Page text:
By setting up a device passcode, the user automatically enables Data Protection. iOS and iPadOS support six-digit, four-digit, and arbitrary-length alphanumeric passcodes. In addition to unlocking the device, a passcode provides entropy for certain encryption keys. This means an attacker in possession of a device can’t get access to data in specific protection classes without the passcode.
The passcode is entangled with the device’s UID, so brute-force attempts must be performed on the device under attack. A large iteration count is used to make each attempt slower. The iteration count is calibrated so that one attempt takes approximately 80 milliseconds. This means it would take more than five and one-half years to try all combinations of a six-character alphanumeric passcode with lowercase letters and numbers.
The stronger the user passcode is, the stronger the encryption key becomes. Touch ID and Face ID can be used to enhance this equation by enabling the user to establish a much stronger passcode than would otherwise be practical. This increases the effective amount of entropy protecting the encryption keys used for Data Protection, without adversely affecting the user experience of unlocking an iOS or iPadOS device multiple times throughout the day.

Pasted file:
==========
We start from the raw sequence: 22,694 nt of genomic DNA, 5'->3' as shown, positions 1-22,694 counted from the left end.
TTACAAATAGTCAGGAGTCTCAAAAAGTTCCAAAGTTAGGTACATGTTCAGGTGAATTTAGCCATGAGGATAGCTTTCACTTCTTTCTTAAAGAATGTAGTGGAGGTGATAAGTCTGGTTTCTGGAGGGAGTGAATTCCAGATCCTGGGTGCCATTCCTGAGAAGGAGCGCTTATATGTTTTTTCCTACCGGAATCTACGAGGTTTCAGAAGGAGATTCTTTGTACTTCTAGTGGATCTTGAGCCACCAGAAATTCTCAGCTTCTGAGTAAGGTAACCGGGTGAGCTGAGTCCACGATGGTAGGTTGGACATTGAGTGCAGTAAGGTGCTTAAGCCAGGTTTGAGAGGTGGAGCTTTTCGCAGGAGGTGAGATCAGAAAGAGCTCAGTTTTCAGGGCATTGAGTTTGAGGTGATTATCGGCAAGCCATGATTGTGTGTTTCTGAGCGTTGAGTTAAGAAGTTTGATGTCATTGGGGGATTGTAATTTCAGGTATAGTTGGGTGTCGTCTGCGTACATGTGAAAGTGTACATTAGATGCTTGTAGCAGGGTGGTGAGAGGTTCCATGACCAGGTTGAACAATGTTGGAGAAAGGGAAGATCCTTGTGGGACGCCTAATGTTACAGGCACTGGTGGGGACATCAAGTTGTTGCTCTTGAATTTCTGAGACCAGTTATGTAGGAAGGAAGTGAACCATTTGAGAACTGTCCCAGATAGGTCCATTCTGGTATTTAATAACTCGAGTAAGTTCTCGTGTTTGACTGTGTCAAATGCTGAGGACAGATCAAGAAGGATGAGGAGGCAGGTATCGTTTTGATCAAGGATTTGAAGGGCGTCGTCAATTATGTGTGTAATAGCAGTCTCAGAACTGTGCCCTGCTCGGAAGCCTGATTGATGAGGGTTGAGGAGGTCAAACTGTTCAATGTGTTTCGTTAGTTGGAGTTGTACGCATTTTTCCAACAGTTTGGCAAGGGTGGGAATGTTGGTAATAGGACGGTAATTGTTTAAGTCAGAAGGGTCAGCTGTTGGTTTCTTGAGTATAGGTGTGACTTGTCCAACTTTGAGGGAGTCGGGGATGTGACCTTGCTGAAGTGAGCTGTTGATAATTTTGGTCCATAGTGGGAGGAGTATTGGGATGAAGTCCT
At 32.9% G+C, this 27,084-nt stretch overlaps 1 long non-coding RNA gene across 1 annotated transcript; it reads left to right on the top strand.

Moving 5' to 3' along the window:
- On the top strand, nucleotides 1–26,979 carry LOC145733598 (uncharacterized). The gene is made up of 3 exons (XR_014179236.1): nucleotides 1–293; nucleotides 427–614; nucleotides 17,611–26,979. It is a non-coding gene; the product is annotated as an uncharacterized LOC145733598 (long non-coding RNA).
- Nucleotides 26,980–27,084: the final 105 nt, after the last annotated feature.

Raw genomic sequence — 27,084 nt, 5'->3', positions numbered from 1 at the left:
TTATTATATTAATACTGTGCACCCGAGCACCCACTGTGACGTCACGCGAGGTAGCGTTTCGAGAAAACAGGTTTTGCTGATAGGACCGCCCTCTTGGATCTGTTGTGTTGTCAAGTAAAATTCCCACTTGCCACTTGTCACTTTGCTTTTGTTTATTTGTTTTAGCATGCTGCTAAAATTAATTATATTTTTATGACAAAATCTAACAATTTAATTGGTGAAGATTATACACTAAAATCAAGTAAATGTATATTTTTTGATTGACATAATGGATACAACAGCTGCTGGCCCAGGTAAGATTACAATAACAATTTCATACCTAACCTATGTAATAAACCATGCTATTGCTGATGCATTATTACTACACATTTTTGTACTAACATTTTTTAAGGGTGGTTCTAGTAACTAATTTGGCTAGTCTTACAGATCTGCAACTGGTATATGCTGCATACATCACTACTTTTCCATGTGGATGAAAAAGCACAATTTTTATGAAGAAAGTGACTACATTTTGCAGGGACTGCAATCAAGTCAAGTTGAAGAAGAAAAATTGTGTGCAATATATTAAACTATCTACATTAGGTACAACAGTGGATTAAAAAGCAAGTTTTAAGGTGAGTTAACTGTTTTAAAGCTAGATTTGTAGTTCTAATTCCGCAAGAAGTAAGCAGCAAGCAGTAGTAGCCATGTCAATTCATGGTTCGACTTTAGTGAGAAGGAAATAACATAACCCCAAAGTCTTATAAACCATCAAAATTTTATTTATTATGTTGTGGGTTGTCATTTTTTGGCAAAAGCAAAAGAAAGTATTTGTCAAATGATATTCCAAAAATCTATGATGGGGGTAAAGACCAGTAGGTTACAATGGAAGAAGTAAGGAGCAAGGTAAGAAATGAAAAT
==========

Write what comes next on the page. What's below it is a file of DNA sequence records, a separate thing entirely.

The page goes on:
To further discourage brute-force passcode attacks, there are escalating time delays after the entry of an invalid passcode at the Lock screen. If Settings > Touch ID & Passcode > Erase Data is turned on, the device automatically wipes after 10 consecutive incorrect attempts to enter the passcode. Consecutive attempts of the same incorrect passcode don’t count toward the limit. This setting is also available as an administrative policy through a mobile device management (MDM) solution that supports this feature and Microsoft Exchange ActiveSync, and can be set to a lower threshold.
On devices with Secure Enclave, the delays are enforced by the Secure Enclave coprocessor. If the device is restarted during a timed delay, the delay is still enforced, with the timer starting over for the current period.
Specifying longer passcodes
If a long password that contains only numbers is entered, a numeric keypad is displayed at the Lock screen instead of the full keyboard. A longer numeric passcode may be easier to enter than a shorter alphanumeric passcode, while providing similar security.
Users can specify a longer alphanumeric passcode by selecting Custom Alphanumeric Code in the Passcode Options in Settings > Passcode.
Delays between passcode attempts